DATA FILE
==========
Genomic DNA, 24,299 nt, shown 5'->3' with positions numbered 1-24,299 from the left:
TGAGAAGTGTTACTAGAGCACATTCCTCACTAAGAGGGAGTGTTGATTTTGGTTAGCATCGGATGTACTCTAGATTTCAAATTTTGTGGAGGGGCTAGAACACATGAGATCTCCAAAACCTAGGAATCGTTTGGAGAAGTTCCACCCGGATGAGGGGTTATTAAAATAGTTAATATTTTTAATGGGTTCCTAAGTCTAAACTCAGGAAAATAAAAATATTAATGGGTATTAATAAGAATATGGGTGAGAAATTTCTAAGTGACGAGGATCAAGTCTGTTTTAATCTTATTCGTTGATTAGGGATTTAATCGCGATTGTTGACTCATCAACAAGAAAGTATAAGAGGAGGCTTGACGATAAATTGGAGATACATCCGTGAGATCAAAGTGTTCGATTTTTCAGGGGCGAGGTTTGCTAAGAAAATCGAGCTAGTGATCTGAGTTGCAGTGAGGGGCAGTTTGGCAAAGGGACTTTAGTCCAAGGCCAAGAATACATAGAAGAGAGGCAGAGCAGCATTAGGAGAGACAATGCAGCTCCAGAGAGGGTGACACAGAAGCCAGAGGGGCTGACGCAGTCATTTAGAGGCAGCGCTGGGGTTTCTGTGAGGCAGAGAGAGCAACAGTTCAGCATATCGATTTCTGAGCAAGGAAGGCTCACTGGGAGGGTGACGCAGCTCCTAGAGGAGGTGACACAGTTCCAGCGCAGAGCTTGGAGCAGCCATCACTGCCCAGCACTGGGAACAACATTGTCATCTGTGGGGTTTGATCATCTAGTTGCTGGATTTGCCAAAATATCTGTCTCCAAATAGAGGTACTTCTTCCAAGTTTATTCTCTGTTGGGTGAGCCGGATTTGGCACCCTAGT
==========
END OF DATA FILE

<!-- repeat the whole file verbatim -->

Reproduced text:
Genomic DNA, 24,299 nt, shown 5'->3' with positions numbered 1-24,299 from the left:
TGAGAAGTGTTACTAGAGCACATTCCTCACTAAGAGGGAGTGTTGATTTTGGTTAGCATCGGATGTACTCTAGATTTCAAATTTTGTGGAGGGGCTAGAACACATGAGATCTCCAAAACCTAGGAATCGTTTGGAGAAGTTCCACCCGGATGAGGGGTTATTAAAATAGTTAATATTTTTAATGGGTTCCTAAGTCTAAACTCAGGAAAATAAAAATATTAATGGGTATTAATAAGAATATGGGTGAGAAATTTCTAAGTGACGAGGATCAAGTCTGTTTTAATCTTATTCGTTGATTAGGGATTTAATCGCGATTGTTGACTCATCAACAAGAAAGTATAAGAGGAGGCTTGACGATAAATTGGAGATACATCCGTGAGATCAAAGTGTTCGATTTTTCAGGGGCGAGGTTTGCTAAGAAAATCGAGCTAGTGATCTGAGTTGCAGTGAGGGGCAGTTTGGCAAAGGGACTTTAGTCCAAGGCCAAGAATACATAGAAGAGAGGCAGAGCAGCATTAGGAGAGACAATGCAGCTCCAGAGAGGGTGACACAGAAGCCAGAGGGGCTGACGCAGTCATTTAGAGGCAGCGCTGGGGTTTCTGTGAGGCAGAGAGAGCAACAGTTCAGCATATCGATTTCTGAGCAAGGAAGGCTCACTGGGAGGGTGACGCAGCTCCTAGAGGAGGTGACACAGTTCCAGCGCAGAGCTTGGAGCAGCCATCACTGCCCAGCACTGGGAACAACATTGTCATCTGTGGGGTTTGATCATCTAGTTGCTGGATTTGCCAAAATATCTGTCTCCAAATAGAGGTACTTCTTCCAAGTTTATTCTCTGTTGGGTGAGCCGGATTTGGCACCCTAGT